Duke University starts collaboration with the Institute for Chemical Reaction Design and Discovery (ICReDD) at Hokkaido University. The Rubinstein group at Duke University will work alongside ICReDD’s Tetsuya Yamamoto and Jian Ping Gong to study polymer networks and double-network gels. The collaboration aims to understand the reaction kinetics and remarkable structural properties of these networks and creates a joint position held by Dr. Clement Koh, who will be a visiting scholar at Duke and postdoctoral researcher at… read more about Collaboration between Duke University and ICReDD to study polymer gels »
Each year, the DOE Office of Advanced Scientific Computing Research’s (ASCR’s) Leadership Computing Challenge (ALCC) program awards computing time at ASCR’s high performance computing centers at Lawrence Berkeley, Argonne, and Oak Ridge National Laboratories to scientists from industry, academia, and national laboratories whose work emphasizes high-risk, high-payoff simulations in energy-related fields.
For the ALCC 2019-2020 campaign, ASCR received 75 proposals and, through a competitive review process, chose 37 proposals… read more about 2019 ALCC Program Supports 10 Research Teams with 4M Node-Hours at NERSC »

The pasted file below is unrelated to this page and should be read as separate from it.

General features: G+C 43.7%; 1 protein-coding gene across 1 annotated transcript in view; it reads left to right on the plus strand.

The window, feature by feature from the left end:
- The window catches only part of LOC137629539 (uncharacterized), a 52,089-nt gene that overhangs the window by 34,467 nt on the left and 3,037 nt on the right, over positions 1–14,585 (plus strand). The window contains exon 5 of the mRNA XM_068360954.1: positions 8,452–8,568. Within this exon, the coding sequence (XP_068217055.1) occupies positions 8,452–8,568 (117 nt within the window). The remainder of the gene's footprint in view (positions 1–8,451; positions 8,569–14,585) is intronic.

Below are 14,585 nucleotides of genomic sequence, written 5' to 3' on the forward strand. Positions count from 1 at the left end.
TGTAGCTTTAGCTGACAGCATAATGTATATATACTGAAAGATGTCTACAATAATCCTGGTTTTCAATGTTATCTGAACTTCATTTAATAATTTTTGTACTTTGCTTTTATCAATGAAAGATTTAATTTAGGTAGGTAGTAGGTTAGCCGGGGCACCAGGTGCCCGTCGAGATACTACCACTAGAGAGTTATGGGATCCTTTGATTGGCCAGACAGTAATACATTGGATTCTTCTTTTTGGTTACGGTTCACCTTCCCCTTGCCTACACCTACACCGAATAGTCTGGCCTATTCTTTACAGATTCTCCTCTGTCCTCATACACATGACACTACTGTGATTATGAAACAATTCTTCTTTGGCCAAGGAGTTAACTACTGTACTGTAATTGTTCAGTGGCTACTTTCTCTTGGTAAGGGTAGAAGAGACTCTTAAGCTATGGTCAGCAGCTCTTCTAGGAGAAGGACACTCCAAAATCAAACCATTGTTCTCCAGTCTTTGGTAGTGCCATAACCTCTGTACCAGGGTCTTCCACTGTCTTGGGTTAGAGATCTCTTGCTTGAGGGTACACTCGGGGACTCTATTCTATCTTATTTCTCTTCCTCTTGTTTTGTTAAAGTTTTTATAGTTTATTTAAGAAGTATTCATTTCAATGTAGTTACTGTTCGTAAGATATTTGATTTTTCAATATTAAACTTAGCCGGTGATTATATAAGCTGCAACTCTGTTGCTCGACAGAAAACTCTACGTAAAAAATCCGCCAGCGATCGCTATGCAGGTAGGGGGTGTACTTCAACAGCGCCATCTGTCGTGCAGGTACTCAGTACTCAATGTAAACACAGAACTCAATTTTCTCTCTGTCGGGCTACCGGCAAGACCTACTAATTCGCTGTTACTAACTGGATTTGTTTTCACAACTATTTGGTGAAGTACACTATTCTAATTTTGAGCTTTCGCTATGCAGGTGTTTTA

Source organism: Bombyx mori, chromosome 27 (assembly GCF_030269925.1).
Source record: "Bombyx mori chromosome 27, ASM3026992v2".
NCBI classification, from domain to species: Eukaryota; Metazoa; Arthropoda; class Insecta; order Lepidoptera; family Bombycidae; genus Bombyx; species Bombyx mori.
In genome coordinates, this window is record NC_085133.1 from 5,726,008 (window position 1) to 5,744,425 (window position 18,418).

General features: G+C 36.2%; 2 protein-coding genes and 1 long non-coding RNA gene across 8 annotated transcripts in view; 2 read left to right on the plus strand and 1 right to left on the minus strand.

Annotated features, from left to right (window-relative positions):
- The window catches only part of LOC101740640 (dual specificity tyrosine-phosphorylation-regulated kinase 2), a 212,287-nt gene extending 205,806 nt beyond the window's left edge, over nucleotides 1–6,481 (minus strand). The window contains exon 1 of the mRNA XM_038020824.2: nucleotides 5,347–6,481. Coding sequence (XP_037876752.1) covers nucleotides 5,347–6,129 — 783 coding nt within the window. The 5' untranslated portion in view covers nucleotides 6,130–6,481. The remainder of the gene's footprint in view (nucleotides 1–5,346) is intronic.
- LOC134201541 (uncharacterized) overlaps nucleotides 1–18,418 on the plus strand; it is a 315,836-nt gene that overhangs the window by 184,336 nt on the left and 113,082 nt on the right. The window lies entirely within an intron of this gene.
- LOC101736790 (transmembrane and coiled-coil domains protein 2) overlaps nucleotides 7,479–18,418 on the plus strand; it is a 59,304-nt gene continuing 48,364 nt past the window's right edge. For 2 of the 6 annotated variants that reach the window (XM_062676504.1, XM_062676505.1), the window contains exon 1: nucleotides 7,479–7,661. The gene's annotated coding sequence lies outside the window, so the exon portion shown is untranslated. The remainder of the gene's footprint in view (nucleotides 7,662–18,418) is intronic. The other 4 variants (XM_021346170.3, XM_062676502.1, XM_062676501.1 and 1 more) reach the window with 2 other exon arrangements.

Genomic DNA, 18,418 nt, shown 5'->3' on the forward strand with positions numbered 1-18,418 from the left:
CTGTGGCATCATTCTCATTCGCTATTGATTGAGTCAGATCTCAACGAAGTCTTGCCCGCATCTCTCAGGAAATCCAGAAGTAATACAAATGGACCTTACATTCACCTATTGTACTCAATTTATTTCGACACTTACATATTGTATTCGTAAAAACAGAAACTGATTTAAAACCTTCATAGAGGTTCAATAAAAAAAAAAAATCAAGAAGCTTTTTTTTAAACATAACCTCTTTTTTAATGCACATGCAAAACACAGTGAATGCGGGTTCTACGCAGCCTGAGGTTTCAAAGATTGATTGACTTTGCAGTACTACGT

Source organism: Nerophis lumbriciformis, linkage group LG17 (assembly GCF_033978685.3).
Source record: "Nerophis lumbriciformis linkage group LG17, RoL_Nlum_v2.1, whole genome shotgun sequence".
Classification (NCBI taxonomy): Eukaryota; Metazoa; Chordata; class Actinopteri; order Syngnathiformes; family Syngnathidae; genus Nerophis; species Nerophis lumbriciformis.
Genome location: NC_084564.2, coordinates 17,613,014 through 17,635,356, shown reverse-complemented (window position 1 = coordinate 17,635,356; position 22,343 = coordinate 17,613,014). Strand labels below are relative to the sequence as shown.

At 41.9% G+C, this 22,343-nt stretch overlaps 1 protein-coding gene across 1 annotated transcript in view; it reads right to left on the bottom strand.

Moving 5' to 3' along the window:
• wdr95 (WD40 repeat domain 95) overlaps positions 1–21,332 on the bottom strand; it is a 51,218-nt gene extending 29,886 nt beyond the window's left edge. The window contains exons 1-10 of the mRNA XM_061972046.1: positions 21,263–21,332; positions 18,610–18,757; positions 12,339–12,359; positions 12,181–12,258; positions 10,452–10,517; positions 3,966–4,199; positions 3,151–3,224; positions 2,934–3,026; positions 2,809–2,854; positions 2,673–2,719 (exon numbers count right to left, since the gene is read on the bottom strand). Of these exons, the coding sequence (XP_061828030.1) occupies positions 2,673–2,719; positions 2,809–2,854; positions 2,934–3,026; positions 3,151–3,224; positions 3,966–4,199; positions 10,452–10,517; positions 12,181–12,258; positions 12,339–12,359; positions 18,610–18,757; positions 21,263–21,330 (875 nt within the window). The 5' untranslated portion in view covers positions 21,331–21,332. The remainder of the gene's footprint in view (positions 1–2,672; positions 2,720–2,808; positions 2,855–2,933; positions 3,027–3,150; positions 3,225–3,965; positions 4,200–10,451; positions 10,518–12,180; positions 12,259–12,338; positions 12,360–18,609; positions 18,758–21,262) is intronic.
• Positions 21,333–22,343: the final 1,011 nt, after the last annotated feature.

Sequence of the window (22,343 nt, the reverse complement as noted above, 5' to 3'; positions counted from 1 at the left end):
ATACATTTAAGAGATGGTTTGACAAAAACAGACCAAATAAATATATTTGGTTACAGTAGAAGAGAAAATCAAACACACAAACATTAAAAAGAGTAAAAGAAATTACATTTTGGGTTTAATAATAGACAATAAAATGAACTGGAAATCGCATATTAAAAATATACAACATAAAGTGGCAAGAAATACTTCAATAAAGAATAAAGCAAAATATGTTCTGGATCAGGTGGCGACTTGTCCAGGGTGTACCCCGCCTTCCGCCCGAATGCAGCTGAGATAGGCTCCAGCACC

Christoph Schmidt wants to understand the physics of living materials such as cells, tissues, and organs. How does a cell generate forces and move, or sense its own size and shape? How does an animal sense its own motions?
In Schmidt’s mind these questions are crying out for attention from physicists. “In the last half century or so, people have had a strong focus on molecular biology,” he says, “whereas the knowledge of physical properties—say elasticity or dynamics—and the physics of matter inside cells or tissues are… read more about Christoph Schmidt: Using Physics to Understand Biology »
A cartilage-mimicking material created by researchers at Duke University may one day allow surgeons to 3-D print replacement knee parts that are custom-shaped to each patient’s anatomy. The hydrogel-based material the researchers developed is the first to match human cartilage in strength and elasticity while also remaining 3-D-printable and stable inside the body. Read more about this discovery at DukeToday. read more about 3-D-Printable Implants May Ease Damaged Knees »